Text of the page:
Although complex problem solving has emerged as a field of psychology in its own right, the literature is, for the most part, widely scattered, and often so technical that it is inaccessible to non-experts. This unique book provides a comprehensive, in-depth, and accessible introduction to the field of complex problem solving. Chapter authors -- experts in their selected domains -- deliver systematic, thought-provoking analyses generally written from an information-processing point of view. Areas addressed include politics, electronics, and computers.
"…succeeds in providing readable introductions…a major accomplishment. It is very easy to overwhelm readers with the complexity of the tasks and the complexity of the models designed to describe performance on the tasks. Add to this the unfamiliarity of the tasks to many readers and the authors have a major challenge on their hands. They clearly meet the challenge….useful for researchers working within the domain of problem solving as well as for people seeking a basic understanding of this topic."
"…strengthens psychology's claim to new domains and methods in the study of problem solving….if you have been wondering what has been happening recently in the higher end of cognitive psychology, then this book is well worth reading."
—American Journal of Psychology
"…contains chapters of uniformly high quality that illustrate how cognitive psychology is coming to understand complex problem solving in a wide range of human endeavors. There is a rich offering of methods, findings, and research problems in the areas of reading, writing, and calculation through to problem solving in electronics, legal reasoning, and international relations….Students of problem solving will appreciate the change that this book represents from the earlier experimental work on simple laboratory tasks."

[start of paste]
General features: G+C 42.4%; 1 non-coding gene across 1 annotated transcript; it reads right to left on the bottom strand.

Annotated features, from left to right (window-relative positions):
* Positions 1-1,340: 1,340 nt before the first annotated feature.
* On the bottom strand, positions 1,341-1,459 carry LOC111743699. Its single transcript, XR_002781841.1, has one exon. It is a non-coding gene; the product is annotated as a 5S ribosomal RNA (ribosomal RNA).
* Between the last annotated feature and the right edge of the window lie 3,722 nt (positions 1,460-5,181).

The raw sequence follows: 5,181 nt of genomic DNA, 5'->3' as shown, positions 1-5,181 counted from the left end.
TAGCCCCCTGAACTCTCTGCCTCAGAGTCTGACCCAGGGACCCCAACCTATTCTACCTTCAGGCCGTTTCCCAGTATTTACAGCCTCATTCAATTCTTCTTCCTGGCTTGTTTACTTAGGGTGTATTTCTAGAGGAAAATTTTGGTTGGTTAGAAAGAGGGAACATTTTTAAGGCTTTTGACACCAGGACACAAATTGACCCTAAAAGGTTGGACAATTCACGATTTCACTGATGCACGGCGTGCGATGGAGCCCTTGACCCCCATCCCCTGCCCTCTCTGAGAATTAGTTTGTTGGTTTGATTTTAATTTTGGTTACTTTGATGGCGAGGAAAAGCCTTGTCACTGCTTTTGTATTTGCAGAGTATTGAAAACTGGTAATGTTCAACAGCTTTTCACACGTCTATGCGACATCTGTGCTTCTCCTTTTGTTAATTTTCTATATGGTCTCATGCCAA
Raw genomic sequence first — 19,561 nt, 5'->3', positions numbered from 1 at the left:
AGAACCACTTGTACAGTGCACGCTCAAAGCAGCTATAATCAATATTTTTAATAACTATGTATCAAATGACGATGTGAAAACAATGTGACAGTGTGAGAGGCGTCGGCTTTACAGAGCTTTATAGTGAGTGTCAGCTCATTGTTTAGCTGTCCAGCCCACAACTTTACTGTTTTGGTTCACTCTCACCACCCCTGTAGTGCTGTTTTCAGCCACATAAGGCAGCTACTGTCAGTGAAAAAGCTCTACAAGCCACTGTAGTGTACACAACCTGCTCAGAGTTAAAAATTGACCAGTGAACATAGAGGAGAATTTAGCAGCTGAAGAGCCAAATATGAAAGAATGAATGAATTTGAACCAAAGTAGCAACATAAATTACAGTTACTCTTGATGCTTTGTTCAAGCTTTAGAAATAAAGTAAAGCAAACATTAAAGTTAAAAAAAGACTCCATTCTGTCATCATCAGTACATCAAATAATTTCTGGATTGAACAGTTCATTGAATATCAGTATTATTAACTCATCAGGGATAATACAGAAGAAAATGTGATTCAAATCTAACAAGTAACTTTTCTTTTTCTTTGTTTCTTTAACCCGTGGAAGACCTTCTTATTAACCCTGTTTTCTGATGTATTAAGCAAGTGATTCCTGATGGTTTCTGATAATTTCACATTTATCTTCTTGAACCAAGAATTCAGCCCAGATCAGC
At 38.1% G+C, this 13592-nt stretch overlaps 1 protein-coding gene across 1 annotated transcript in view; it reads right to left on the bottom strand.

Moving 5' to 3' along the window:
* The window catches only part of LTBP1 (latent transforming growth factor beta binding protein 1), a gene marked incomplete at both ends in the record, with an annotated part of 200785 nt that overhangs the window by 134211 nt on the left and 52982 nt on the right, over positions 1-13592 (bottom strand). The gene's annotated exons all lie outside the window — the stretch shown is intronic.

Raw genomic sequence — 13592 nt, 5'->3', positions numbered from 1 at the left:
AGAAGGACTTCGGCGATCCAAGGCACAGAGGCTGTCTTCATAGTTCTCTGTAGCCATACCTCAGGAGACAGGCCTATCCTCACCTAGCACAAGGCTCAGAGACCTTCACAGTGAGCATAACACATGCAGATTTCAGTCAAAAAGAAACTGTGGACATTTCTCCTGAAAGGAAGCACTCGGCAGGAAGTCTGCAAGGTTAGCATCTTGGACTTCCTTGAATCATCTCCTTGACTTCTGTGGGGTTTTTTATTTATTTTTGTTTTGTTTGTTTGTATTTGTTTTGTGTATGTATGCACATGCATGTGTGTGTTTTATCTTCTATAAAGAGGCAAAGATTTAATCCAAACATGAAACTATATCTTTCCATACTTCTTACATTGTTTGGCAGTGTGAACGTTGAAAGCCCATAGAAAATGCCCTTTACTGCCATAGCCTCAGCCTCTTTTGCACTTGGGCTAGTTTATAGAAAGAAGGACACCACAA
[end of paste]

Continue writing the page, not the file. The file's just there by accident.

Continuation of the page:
University of Pittsburgh
Contents: Part I:Reading, Writing, and Arithmetic. K.E. Stanovich, A.E. Cunningham, Reading as Constrained Reasoning. M. Bryson, C. Bereiter, M. Scardamalia, E. Joram, Going Beyond the Problem as Given: Problem Solving in Expert and Novice Writers. S.M. Sokol, M. McCloskey, Cognitive Mechanisms in Calculation. Part II:Social Sciences. J.F. Voss, C.R. Wolfe, J.A. Lawrence, R.A. Engle, From Representation to Decision: An Analysis of Problem Solving in International Relations. R.K. Wagner, Managerial Problem Solving. J. Funke, Solving Complex Problems: Exploration and Control of Complex Social Systems. E. Amsel, R. Langer, L. Loutzenhiser, Do Lawyers Reason Differently from Psychologists? A Comparative Design for Studying Expertise. Part III:Natural Sciences. M. Hegarty, Knowledge and Processes in Mechanical Problem Solving. A. Lesgold, S. Lajoie, Complex Problem Solving in Electronics. D.S. Kay, Computer Interaction: Debugging the Problems. Part IV:Games. P.A. Frensch, R.J. Sternberg, Skill-Related Differences in Game Playing. Part V:Conclusions. E. Hunt, Some Comments on the Study of Complexity.